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VOA Learning English – Scientists Get First-Ever Measure of Blue Whale Heart Rate

Learn English with VOA (Voice of America)VOA Learning English and VOA Special English helps you learn English with vocabulary, listening, and speaking. In today’s lesson, we’re going to learn about Scientists Get First-Ever Measure of Blue Whale Heart Rate. Let’s get started.

For the first time ever, scientists have recorded the heart rate of the world’s largest creature: the blue whale. To get this reading, they attached an electrocardiogram device to the body of a whale.

They found that the mammal‘s heart rate can slow to just two beats a minute as the animal searches for food below the surface of the ocean. The highest heart rate they recorded was 37 beats a minute after the whale returned to the surface for air.

VOA Learning English - Scientists Get First-Ever Measure of Blue Whale Heart Rate

The team’s study appears online in the publication Proceedings of the National Academy of Sciences.

The blue whale is the largest animal that has ever lived. It can grow to 30 meters long and weigh as much as 181,000 kilograms. The animal’s heart alone weighs more than a fully grown cow.

Stanford University ocean biologist Jeremy Goldbogen led the blue whale heart rate study. He said such research helps scientists understand how massive animals operate.

Generally, larger animals have slower heart rates. A normal human heart of a person at rest beats 60 to 100 times each minute. It increases to about 200 beats a minute during exercise. The smallest mammals, shrews, have heart rates of more than a thousand beats per minute.

The researchers recorded nine hours of information on a 22-meter-long male from the Pacific Ocean off the coast of California. The data did not come easily.

“First, we has to find a blue whale, which can be very difficult” Goldbogen said, because these animals live across massive areas of open ocean. But, with years of research experience and some luck, he explained, the team was able to position a small boat along the whale’s left side.

Then, the researchers connected a special recording device to a very long pole. As the whale surfaced to breathe, they quickly deployed the device as near to the animal’s heart as possible: just behind its left flipper. The small device had four suction cups on it, permitting it to remain on the whale for several hours.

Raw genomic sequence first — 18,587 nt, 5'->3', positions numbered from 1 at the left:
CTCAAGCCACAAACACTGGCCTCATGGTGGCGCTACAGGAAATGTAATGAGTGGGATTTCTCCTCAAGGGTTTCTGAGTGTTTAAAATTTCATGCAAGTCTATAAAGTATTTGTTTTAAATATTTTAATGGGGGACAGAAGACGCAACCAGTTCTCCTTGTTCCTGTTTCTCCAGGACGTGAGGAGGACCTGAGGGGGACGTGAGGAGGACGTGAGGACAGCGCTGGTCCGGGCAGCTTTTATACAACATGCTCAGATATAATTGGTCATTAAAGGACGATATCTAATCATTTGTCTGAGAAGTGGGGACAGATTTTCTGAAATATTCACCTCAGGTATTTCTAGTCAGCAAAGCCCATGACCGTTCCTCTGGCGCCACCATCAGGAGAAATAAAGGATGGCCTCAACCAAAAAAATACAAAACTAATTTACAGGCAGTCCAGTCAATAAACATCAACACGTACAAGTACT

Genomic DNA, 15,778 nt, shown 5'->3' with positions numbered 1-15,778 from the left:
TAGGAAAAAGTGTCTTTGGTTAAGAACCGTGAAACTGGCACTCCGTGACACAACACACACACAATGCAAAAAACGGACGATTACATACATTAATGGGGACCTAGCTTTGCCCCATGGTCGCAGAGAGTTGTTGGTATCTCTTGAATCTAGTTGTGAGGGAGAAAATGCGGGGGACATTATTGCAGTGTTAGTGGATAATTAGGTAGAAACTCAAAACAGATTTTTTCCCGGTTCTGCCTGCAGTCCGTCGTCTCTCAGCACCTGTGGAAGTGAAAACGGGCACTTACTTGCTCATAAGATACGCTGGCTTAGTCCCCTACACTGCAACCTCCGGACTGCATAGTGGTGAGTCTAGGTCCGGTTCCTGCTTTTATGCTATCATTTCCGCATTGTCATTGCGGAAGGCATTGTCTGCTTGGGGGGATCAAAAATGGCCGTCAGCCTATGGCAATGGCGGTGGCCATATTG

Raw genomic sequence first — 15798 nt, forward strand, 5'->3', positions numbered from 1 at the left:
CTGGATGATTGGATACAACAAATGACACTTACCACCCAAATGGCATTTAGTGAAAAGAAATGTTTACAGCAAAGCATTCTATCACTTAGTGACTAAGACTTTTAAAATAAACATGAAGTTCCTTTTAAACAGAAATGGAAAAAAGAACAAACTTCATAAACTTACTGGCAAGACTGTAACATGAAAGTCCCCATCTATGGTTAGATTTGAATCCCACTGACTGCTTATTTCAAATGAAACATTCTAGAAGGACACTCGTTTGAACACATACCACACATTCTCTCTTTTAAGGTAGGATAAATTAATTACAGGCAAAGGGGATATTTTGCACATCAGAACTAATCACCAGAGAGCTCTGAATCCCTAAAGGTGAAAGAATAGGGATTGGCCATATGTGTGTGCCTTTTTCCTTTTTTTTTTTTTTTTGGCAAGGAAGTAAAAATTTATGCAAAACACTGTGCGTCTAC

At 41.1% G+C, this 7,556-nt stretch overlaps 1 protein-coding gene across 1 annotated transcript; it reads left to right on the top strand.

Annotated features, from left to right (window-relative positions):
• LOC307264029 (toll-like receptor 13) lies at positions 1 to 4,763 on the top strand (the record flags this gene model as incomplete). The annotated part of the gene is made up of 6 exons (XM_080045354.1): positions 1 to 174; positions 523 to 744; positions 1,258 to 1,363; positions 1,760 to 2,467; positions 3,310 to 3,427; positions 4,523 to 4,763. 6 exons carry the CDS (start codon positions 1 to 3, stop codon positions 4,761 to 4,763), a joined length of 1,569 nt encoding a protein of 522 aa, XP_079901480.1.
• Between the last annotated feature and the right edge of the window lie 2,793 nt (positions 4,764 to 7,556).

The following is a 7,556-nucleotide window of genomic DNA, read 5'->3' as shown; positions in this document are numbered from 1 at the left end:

Blue whales belong to the baleen whale family. These whales are toothless. Instead of teeth, they have baleen, a softer material made from the same substance as fingernails.

To feed, the whales flood their mouths with huge amounts of water and then release it through the baleen. It serves as a filter, trapping krill and other very small sea animals that make up the baleen whale diet.

During feeding dives, the blue whale under observation showed extremely low heart rates, usually of four to eight beats a minute and as low as two beats a minute. After surfacing to breathe after food dives, the whale had heart rates of 25 to 37 beats per minute.

Blue whales have fascinated biologists and people in general for years. They are not only the largest and biggest-brained animals. They are also the loudest. They can communicate with other whales hundreds of miles away.

I’m Caty Weaver.

Reuters News Agency reported this story. Alice Bryant adapted it for VOA Learning English with added information from other sources.


Words in This Story

electrocardiogram – n. a machine that detects and records the electrical activity of the heart

mammal – n. a type of animal that feeds milk to its young and that usually has hair or fur covering most of its skin

diet – n. the food that a person or animal usually eats

flipper – n. one of two flat body parts that stick out from the side of a seal, whale, etc., and are used by the animal for swimming

fascinate – v. to cause (someone) to be very interested in something or someone

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